But over the next five seasons, Pollard has had only season of more than 40 catches while bouncing around with four teams, and Clark diversified Indianapolis' offense to a new level. Peyton Manning won two MVPs, the Colts' run defense got hot in the 2006 playoffs and Polian's franchise won a Super Bowl.

Last season, the Colts did it again by drafting Anthony Gonzalez with the last pick in the first round. With Marvin Harrison sidelined most of the year with a knee injury, Gonzalez filled in admirably with 567 yards and three touchdowns in nine starts, along with a 55-yard touchdown against San Diego in the playoffs.

Polian's done it everywhere, with indisputable results.

As Buffalo's architect from 1986-1993, he stockpiled weapons with regularity. He inherited a franchise fresh off of back-to-back 2-14 seasons and made them an instant Super Bowl contender by continuing to add talent where talent was abundant.

In the 1987 draft, Polian slid down from the third to eighth pick and drafted linebacker Shane Conlan. A few months later, he acquired another stud at LB in Cornelius Bennett in a blockbuster three-team deal that involved Eric Dickerson and Buffalo's RB Greg Bell. Bennett and Conlan combined for eight Pro Bowls and anchored a four-time AFC champion.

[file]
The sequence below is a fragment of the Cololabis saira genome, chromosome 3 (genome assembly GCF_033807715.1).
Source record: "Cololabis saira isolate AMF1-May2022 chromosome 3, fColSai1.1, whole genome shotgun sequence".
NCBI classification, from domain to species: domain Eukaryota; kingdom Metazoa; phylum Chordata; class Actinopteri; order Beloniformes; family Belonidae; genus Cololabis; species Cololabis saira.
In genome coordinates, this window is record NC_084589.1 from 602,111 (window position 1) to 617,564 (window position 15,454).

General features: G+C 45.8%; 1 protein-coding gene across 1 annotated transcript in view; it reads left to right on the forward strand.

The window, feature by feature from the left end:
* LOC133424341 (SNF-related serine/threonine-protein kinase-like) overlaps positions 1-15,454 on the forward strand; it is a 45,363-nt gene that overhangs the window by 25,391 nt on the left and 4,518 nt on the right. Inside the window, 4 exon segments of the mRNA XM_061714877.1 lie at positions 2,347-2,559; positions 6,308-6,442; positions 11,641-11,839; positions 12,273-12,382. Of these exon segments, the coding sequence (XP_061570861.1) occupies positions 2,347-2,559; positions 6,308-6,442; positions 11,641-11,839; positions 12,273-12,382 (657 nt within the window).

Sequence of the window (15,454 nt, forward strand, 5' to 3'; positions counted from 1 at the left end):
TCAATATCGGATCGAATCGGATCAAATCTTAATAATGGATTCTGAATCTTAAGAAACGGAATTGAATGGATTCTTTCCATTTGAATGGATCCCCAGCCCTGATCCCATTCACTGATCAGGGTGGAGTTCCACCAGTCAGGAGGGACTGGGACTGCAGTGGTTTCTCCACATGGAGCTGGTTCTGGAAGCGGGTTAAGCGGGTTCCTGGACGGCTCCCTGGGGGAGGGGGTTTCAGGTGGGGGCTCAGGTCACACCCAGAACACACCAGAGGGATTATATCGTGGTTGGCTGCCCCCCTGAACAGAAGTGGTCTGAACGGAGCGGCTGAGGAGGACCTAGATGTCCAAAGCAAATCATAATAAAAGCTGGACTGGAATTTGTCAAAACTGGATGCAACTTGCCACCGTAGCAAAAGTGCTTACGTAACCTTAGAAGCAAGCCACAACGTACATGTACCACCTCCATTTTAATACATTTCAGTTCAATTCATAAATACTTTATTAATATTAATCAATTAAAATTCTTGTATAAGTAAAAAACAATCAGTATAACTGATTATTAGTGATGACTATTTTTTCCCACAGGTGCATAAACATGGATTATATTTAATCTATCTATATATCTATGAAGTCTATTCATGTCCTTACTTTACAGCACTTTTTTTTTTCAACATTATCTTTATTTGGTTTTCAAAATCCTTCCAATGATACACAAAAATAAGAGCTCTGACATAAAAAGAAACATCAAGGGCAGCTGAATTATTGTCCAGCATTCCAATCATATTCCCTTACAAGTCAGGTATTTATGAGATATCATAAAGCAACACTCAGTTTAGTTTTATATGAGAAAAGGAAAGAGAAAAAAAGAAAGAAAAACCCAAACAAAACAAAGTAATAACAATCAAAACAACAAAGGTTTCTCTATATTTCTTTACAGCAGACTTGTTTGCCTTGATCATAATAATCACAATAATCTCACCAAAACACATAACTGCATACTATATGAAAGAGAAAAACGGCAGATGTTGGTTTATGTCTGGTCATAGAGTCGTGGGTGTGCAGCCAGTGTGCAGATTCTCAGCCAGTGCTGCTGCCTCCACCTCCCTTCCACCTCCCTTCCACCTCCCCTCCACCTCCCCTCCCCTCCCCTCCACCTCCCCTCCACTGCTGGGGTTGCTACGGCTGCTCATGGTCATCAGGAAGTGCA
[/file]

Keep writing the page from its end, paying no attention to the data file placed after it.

Once the Bills' nuts ‘n bolts were fortified, Polian went wild adding offensive firepower. He drafted Thurman Thomas (1988, 40th pick), even with a serviceable RB-by-committee group, and Don Beebe (1989, 82nd pick) — even after five receivers had at least 30 receptions the year before.

All of the moves paid off. The Bills won an unprecedented four consecutive AFC championships.

Heck, his strategy on steroids nearly vaulted an embryonic franchise to the Super Bowl. In only two drafts, Polian reeled Kerry Collins, Tim Biakabutuka and Mushin Muhammad into Carolina along with a slew of veterans, including Kevin Greene and Lamar Lathon. Carolina advanced to the NFC title game at Lambeau Field, before getting steamrolled by a hell-bent Packers team. Even then, skeptics criticized Polian for not building the Panthers inside-out like Jacksonville did with high picks Tony Boselli and Kevin Hardy. But in two seasons of spiked management, Carolina went 7-9 and 12-4.

Nobody knows how Nelson will fit in with the 2008 Packers. Everyone is trying to reason the peculiar pick from any possible angle. (Maybe Thompson sees that Donald Driver is 33. Maybe he's upset James Jones hit the rookie wall last season. Maybe he sees Nelson as a return specialist.) But all logic-twisting scenarios are stretches. Thompson took Nelson because he's another weapon, another talent that was too rare to pass up.

The Packers' passing game has the potential to be dominant next season – even after losing a three-time MVP. It's nearly impossible for Aaron Rodgers to fail with Green Bay's stock of wideouts that Thompson has compiled in four drafts.

At a go-for-the-jugular position, the rich got richer. Capitalism, gotta love it.

Tyler Dunne is a regular contributor to and Packer Report magazine. E-mail him at